NORTON, Mass. – After holing out from off the green to take the lead at the Dell Technologies Championship, Webb Simpson immediately thought back to 2011.
That was the year that Simpson came to TPC Boston just a few weeks removed from his maiden PGA Tour win, and he added a second trophy after outlasting Chez Reavie in a playoff. That victory included a putt from off the green on the 72nd hole to force overtime, similar to the 71-footer he holed Saturday to close out a bogey-free, 8-under 63 and move one shot ahead of Tyrrell Hatton and Justin Rose.
“You just kind of laugh at those, because you’re not trying to make them,” Simpson said. “You’re just trying to get them close.”
Simpson has had plenty of reason to smile this summer, as his breakthrough win at TPC Sawgrass was followed by enough solid play to merit a return to the Ryder Cup. While he didn’t win the Wyndham Championship as he did in 2011, Simpson finished second three weeks ago in Greensboro and has already assured himself a spot at the Tour Championship.
Although Simpson won his lone major at the 2012 U.S. Open, he contends that his two-win campaign in 2011 where he teed off at East Lake as the No. 1 seed remains his best-ever season. But he’s starting to notice some familiar trends in his game that go beyond simply his position on the leaderboard at TPC Boston.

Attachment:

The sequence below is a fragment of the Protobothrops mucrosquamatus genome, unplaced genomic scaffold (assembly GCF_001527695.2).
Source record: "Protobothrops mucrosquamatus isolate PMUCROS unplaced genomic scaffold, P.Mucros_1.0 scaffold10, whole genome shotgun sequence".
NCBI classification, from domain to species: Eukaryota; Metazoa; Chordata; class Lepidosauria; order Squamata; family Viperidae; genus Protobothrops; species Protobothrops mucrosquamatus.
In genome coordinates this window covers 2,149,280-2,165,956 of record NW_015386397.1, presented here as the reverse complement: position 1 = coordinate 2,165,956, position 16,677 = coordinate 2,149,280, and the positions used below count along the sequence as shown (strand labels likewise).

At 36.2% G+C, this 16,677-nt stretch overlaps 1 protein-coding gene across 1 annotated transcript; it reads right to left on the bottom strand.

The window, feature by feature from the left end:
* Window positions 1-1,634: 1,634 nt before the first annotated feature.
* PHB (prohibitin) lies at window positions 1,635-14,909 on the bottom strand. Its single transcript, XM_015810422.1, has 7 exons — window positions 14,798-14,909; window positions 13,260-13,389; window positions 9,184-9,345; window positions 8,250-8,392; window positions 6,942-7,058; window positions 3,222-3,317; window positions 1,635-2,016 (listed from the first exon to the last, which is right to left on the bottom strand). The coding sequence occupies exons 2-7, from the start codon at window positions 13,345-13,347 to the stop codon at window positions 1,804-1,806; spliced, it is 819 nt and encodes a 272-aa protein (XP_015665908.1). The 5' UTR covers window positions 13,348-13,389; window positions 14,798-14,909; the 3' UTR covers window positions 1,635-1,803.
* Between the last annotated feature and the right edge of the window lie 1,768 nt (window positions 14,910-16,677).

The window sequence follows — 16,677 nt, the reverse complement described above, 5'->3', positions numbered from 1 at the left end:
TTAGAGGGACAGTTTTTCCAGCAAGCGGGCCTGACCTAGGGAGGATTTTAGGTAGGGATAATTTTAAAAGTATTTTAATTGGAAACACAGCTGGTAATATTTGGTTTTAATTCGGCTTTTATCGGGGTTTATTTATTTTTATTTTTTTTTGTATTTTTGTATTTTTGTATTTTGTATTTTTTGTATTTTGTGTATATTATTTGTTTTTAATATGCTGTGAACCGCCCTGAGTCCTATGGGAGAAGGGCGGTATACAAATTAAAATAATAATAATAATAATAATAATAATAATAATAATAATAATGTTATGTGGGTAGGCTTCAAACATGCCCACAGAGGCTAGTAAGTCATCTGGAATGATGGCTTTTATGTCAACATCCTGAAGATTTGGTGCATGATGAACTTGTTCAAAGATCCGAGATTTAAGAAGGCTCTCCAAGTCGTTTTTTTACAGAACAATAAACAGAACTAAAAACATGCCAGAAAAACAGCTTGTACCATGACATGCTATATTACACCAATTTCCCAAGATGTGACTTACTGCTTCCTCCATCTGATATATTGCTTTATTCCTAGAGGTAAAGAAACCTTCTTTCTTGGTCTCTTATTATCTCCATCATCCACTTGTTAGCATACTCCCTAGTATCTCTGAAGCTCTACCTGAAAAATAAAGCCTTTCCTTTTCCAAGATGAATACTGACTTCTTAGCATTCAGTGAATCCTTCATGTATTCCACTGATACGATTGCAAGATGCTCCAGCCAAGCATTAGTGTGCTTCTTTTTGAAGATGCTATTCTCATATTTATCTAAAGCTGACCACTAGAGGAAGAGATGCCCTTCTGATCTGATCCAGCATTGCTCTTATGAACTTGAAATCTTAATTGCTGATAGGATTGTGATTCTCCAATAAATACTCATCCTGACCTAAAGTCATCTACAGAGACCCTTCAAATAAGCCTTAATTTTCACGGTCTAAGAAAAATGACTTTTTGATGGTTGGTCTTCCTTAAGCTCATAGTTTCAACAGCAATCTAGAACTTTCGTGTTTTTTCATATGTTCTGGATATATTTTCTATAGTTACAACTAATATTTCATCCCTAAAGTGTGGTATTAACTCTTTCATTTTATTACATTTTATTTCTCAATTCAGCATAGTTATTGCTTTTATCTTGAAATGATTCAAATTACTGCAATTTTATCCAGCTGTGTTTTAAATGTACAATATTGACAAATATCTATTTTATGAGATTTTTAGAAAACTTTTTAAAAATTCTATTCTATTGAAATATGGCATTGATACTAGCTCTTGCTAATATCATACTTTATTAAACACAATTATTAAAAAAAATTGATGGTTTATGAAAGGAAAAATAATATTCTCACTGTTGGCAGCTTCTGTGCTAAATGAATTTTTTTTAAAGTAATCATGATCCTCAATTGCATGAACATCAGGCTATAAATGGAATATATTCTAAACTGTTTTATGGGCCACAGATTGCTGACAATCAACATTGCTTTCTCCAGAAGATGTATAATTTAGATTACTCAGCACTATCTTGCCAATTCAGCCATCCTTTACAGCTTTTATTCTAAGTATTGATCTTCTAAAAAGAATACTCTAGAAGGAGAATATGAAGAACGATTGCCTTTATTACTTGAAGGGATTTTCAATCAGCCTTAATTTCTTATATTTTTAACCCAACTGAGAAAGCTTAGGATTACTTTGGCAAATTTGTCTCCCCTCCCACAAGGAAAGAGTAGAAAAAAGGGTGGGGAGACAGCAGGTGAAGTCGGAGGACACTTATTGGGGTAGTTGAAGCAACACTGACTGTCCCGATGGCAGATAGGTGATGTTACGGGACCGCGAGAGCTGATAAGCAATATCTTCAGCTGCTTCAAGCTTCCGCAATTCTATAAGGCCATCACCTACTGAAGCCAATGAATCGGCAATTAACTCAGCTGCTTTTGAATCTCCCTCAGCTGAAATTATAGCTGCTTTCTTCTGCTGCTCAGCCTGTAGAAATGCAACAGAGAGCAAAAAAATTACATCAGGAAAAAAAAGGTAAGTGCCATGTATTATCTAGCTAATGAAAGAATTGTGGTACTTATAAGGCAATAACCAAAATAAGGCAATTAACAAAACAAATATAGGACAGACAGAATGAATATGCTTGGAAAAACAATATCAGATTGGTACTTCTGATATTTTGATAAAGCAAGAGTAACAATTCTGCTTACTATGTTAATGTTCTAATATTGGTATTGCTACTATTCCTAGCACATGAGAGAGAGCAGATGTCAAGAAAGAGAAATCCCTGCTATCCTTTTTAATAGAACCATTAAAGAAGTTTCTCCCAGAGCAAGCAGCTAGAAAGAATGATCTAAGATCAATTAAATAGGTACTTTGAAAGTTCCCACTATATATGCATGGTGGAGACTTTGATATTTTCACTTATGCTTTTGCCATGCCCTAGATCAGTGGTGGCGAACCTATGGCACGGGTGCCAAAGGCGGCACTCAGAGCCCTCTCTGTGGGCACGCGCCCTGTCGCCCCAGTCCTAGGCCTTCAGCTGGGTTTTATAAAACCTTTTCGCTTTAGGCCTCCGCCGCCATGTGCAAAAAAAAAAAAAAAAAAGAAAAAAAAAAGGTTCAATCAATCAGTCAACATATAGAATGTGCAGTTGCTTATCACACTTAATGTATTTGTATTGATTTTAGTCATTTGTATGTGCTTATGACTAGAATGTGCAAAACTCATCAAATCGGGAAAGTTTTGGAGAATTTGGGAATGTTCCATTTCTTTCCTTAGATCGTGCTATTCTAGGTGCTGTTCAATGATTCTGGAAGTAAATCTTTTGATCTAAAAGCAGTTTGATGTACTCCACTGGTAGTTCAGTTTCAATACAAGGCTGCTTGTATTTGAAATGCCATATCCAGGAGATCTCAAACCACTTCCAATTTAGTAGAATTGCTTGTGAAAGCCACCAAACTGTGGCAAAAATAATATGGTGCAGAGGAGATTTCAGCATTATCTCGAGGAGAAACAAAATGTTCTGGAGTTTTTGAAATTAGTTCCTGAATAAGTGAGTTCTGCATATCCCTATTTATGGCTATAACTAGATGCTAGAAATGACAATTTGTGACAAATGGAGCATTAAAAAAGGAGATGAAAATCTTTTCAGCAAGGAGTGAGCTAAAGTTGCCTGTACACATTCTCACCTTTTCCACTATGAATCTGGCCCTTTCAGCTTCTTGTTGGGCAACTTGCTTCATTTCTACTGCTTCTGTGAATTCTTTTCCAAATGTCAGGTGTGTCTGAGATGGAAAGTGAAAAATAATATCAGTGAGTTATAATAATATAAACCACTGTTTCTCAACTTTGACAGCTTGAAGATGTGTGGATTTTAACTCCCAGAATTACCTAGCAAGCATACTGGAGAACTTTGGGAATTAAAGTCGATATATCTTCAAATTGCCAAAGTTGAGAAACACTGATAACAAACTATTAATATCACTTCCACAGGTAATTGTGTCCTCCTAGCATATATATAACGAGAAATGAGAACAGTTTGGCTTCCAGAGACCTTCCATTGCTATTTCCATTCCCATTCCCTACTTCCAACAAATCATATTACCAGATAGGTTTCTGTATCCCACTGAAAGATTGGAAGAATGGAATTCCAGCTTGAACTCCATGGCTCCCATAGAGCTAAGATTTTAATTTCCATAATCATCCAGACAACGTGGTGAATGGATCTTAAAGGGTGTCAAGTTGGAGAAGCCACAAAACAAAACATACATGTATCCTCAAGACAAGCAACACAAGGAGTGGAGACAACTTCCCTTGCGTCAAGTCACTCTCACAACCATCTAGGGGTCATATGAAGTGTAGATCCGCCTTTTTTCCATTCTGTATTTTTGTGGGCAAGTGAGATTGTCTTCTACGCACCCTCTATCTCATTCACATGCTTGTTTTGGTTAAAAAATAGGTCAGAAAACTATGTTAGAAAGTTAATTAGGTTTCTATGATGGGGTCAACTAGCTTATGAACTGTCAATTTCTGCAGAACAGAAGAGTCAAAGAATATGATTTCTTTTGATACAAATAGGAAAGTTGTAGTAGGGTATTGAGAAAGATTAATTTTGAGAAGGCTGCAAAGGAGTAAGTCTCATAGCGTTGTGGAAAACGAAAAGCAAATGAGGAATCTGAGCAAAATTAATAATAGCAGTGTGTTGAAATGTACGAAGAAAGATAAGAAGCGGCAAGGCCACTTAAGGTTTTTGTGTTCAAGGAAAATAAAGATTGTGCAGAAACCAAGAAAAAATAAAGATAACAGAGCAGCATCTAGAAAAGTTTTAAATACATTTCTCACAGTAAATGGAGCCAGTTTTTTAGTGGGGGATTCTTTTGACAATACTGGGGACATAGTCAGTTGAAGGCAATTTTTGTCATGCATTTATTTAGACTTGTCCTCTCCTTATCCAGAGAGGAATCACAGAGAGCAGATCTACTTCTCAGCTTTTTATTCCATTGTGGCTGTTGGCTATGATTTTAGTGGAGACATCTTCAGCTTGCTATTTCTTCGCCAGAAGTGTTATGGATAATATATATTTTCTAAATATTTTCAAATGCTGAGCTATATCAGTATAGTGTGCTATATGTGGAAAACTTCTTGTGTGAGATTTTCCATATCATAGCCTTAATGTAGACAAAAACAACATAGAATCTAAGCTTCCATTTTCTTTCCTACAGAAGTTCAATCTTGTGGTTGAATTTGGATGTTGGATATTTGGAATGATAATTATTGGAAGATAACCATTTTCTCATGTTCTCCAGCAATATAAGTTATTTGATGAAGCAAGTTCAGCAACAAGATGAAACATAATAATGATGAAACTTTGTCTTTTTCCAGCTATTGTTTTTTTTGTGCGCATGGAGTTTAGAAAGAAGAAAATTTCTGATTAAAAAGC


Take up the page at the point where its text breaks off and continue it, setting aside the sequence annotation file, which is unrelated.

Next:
“Very similar in terms of consistency, made cuts and having chances to win,” he said. “So very similar.”
The key to Simpson’s turnaround has been clear. After finishing no better than 88th in strokes gained: putting each of the last three years while struggling to cope with the anchoring ban, he’s sixth on Tour in the category this season while notching seven top-10 finishes.
That trend has continued thus far this week, where Simpson has needed just 53 putts while picking up nearly three shots on the field on the greens. It’s also left him wanting to build on what could soon surpass 2011 as his best season to date.
“I want to stay here. I don’t want to just have a couple good years and have it go away for two years,” he said. “There are a few guys that are always top-20 in the world. I want to do that. I want to stay consistently good as a golfer.”